Tuesday, November 20, 2012

Waterloo

Was there ever a moment in which conservative fears led to such decisive and extraordinary action as the debate over secession in 1860-61?  The meaning of secession, and thus the meaning of the Civil War, has been so smothered in deceit that it can come as a shock to return to the clarity of the original debates.  What they perceived, rightly or wrongly, in the election of Lincoln was the death knell of their slave society.  South Carolina, which led the exodus from the Union in December 20, 1860, justified their action by citing "an increasing hostility on the part of the non-slaveholding States to the institution of slavery."  Mississippi, which voted to leave the Union January 9, 1861, was even more blunt in its declaration of secession: "Our position is thoroughly identified with the institution of slavery-- the greatest material interest of the world."

When we approach this moment each year in my history class, I usually ask my students to read Governor Joseph Brown's open letter to the Georgia state convention considering secession in December 1860.  Brown's arguments in favor of secession were almost entirely speculative.  Nonetheless, the letter is remarkably compelling because he directed it towards poor white Georgians who, he argued, had a significant stake in the slave economy despite not owning any slaves themselves.  It is the specter of economic catastrophe that gives the letter its power and its veneer of objectivity.  What did Brown see on the horizon with a Republican in the White House?  "My candid opinion is, that it will be the total abolition of slavery, and the utter ruin of the South, in less than twenty-five years."  And the consequences for poor whites of an inevitable Republican policy of abolition were particularly dire:
There are, in round numbers, 4,500,000 slaves in the Southern States. They are worth, at a low estimate, 500 dollars each. All will agree to this. Multiply the 4,500,000 by 500 and you have twenty-two hundred and fifty millions of dollars, which these slaves are worth. No one would agree that it is right to rob the Southern slaveholders of this vast sum of money without compensation. The Northern States would not agree to pay their proportion of the money, and the people of the South must be taxed to raise the money.... Suppose we had ten years within which to raise the $150,000,000, we should then have to raise, in addition to our present tax, $15,000,000 per annum, or over thirty times as much as we now pay.—The poor man, who now pays one dollar, would then have to pay $30.00. If the sum is to be raised by the tax upon others, the nonslaveholders and poor white men of the South, would have to pay nearly the whole of this enormous sum, out of their labor. This would load them and their children with grievous indebtedness and heavy taxes for a long time to come.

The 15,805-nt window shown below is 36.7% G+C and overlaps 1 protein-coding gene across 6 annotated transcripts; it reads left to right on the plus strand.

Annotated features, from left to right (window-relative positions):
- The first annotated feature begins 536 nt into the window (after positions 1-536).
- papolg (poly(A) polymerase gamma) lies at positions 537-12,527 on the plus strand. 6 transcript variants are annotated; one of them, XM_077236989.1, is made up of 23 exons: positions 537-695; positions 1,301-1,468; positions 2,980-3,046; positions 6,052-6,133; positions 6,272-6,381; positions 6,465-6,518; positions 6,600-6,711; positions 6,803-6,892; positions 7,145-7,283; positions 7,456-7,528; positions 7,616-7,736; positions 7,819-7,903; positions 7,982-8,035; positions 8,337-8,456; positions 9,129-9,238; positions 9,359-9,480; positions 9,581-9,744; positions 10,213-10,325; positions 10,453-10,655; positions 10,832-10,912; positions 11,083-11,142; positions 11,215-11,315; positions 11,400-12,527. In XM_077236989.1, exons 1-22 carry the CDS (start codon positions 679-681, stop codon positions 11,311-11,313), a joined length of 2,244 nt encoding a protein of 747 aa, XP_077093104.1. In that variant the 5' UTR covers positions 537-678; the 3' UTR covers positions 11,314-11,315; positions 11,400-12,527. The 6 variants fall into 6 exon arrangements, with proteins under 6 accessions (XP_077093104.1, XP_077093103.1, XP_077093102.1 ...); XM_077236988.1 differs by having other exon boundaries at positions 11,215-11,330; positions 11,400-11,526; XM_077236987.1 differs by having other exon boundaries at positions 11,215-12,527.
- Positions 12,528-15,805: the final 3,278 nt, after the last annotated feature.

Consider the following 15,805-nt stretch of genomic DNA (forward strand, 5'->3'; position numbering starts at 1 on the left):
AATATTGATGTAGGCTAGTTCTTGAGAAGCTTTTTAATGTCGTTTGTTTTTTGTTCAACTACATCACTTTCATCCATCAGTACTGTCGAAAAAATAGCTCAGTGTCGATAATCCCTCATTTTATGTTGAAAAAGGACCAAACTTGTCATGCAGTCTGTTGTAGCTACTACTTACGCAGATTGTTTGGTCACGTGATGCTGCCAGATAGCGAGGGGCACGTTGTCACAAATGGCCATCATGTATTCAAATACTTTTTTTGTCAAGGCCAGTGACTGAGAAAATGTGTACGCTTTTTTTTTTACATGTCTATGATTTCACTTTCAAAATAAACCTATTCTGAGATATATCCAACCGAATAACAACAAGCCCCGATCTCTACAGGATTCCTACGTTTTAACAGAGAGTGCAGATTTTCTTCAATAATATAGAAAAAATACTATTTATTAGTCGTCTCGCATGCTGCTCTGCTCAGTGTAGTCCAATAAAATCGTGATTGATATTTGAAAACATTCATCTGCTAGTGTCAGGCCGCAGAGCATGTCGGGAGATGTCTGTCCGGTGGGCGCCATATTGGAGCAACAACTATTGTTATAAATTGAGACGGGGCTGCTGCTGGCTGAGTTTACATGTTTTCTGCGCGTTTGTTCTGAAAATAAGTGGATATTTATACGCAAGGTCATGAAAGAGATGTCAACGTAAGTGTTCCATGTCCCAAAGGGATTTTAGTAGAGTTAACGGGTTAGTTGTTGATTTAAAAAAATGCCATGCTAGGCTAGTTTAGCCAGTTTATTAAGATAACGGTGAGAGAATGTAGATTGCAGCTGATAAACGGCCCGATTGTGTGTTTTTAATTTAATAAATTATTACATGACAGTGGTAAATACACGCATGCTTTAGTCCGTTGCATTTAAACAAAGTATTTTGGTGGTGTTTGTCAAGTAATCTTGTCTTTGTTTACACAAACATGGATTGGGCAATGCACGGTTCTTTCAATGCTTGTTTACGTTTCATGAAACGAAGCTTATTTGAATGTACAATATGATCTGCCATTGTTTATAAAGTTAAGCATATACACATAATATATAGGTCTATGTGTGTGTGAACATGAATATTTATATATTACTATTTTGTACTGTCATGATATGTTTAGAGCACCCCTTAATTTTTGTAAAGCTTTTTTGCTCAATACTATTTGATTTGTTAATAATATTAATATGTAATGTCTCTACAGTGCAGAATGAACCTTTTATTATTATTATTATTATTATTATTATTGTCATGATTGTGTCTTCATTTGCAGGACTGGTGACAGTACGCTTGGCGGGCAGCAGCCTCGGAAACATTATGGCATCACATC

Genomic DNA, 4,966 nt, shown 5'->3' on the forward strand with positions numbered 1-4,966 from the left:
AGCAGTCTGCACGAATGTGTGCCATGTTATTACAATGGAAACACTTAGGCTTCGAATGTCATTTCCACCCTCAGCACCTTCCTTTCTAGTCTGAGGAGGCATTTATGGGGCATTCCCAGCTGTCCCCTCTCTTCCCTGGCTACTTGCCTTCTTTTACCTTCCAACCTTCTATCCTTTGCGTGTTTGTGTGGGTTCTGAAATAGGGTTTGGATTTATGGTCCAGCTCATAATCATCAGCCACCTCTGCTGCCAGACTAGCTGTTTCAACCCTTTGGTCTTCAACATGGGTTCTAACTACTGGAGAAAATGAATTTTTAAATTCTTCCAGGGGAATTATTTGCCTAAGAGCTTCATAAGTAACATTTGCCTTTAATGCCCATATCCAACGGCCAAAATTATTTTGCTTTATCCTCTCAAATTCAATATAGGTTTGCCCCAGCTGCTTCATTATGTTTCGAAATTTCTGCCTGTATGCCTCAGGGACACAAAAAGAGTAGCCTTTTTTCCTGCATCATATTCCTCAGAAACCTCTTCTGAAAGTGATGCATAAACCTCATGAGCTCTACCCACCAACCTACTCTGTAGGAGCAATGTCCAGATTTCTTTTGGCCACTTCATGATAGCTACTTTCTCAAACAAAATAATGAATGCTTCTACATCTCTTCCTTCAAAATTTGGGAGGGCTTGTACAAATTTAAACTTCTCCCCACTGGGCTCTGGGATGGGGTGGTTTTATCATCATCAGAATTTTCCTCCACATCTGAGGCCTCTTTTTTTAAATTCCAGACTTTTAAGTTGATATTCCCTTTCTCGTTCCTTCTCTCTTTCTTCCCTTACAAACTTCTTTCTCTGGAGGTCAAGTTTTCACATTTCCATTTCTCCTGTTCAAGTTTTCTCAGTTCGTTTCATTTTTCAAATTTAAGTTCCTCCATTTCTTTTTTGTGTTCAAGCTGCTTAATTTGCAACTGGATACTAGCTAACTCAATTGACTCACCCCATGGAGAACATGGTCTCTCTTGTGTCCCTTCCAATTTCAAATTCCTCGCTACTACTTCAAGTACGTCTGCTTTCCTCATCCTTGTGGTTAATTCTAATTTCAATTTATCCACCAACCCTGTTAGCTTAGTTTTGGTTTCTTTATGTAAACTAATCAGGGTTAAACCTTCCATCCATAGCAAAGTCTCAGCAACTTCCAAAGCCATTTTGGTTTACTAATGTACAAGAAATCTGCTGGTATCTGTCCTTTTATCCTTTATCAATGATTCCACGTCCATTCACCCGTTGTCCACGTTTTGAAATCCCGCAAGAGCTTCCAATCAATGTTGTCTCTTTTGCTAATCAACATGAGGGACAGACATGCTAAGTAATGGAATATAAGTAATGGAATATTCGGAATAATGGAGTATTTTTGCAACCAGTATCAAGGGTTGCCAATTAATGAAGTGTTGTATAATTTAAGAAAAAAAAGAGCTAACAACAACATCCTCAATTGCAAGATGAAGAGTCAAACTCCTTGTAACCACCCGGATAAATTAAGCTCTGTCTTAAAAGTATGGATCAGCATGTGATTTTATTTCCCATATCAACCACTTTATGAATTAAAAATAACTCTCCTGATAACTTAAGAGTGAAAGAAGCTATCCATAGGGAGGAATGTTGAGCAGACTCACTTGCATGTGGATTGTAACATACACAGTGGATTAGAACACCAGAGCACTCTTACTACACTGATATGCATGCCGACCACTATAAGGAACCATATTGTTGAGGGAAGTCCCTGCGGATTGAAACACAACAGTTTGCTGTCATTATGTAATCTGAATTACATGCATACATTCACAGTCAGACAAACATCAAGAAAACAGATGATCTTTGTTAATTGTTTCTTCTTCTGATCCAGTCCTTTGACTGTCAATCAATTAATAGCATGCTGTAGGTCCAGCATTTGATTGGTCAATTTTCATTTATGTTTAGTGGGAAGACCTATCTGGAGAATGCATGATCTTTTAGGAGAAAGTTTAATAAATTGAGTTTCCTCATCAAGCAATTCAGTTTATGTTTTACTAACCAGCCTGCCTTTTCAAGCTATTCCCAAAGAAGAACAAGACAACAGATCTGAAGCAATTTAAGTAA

(As it turned out, no taxation was needed to compensate slaveholders for their lost property, since initiating a titanic civil war gave the Union a good excuse to confiscate Confederate property, including slaves, without paying them a dime in exchange.)

One broader point here is that if you were to replace all the references to slavery in the latter half of Brown's paragraph and replace them with, say, contemporary language about health care reform, it would sound pretty familiar.  It has always been an easy political play to predict the horrifying consequences of an opponent's victory, even when that opponent has taken great pains to speak and act moderately.  Lincoln was well aware of the feverish politics of slavery, but even he must have felt bewildered to watch all these states point to him as they seceded, although he had not even taken office yet.  You can almost hear the exasperation in his 1st Inaugural Address when he repeated—and declared that he was repeating—what he had already stated in other speeches:
I have no purpose, directly or indirectly, to interfere with the institution of slavery in the States where it exists. I believe I have no lawful right to do so, and I have no inclination to do so.
But the South was seized in the grip of fear, for their slaves, for their society, for their future.  It makes it all the more ironic that they pursued the course of action that most swiftly destroyed all three.  Why not compromise?  That is always a worthwhile question.  Conservatives have too often used hyperbolic rhetoric to construct a "reality" in which drawing a line in the sand and refusing to step over it appears to be their only political option.  But as Joseph Brown discovered, standing athwart history yelling Stop is all well and good until William Tecumseh Sherman  comes your way with a mind to take Atlanta.  David Frum reminded conservatives of that same wisdom a couple years ago, when Republicans met their Waterloo at the hands of Nancy Pelosi and Barack Obama.

It's a hard learned lesson.  I asked my students what they found more convincing, Joseph Brown's open letter or Abraham Lincoln's 1st Inaugural.  Over two-thirds said Joseph Brown.

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